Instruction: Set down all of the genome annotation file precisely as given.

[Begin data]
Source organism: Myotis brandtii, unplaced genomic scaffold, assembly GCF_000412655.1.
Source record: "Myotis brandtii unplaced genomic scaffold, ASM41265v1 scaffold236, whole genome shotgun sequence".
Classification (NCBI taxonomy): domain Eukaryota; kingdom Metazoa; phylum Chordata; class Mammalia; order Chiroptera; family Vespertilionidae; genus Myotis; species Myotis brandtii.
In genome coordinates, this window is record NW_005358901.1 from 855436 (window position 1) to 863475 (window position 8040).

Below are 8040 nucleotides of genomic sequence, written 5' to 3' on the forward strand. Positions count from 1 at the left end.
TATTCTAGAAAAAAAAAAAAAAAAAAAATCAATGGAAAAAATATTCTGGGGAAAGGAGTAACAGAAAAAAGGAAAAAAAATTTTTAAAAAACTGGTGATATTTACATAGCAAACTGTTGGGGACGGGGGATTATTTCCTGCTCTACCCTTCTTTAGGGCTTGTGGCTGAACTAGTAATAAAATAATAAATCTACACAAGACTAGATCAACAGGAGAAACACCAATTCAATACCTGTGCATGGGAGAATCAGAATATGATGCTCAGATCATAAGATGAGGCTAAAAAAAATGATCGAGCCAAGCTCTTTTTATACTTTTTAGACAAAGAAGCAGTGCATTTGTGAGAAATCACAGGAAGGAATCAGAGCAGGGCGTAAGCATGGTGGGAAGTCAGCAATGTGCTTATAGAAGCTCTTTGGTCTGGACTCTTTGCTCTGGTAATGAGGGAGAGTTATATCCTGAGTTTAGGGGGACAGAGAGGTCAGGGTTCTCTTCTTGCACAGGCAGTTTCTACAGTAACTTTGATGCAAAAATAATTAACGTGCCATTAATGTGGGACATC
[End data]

Source organism: Myotis brandtii, unplaced genomic scaffold, assembly GCF_000412655.1.
Source record: "Myotis brandtii unplaced genomic scaffold, ASM41265v1 scaffold236, whole genome shotgun sequence".
Classification (NCBI taxonomy): domain Eukaryota; kingdom Metazoa; phylum Chordata; class Mammalia; order Chiroptera; family Vespertilionidae; genus Myotis; species Myotis brandtii.
In genome coordinates, this window is record NW_005358901.1 from 855436 (window position 1) to 863475 (window position 8040).

Below are 8040 nucleotides of genomic sequence, written 5' to 3' on the forward strand. Positions count from 1 at the left end.
TATTCTAGAAAAAAAAAAAAAAAAAAAATCAATGGAAAAAATATTCTGGGGAAAGGAGTAACAGAAAAAAGGAAAAAAAATTTTTAAAAAACTGGTGATATTTACATAGCAAACTGTTGGGGACGGGGGATTATTTCCTGCTCTACCCTTCTTTAGGGCTTGTGGCTGAACTAGTAATAAAATAATAAATCTACACAAGACTAGATCAACAGGAGAAACACCAATTCAATACCTGTGCATGGGAGAATCAGAATATGATGCTCAGATCATAAGATGAGGCTAAAAAAAATGATCGAGCCAAGCTCTTTTTATACTTTTTAGACAAAGAAGCAGTGCATTTGTGAGAAATCACAGGAAGGAATCAGAGCAGGGCGTAAGCATGGTGGGAAGTCAGCAATGTGCTTATAGAAGCTCTTTGGTCTGGACTCTTTGCTCTGGTAATGAGGGAGAGTTATATCCTGAGTTTAGGGGGACAGAGAGGTCAGGGTTCTCTTCTTGCACAGGCAGTTTCTACAGTAACTTTGATGCAAAAATAATTAACGTGCCATTAATGTGGGACATC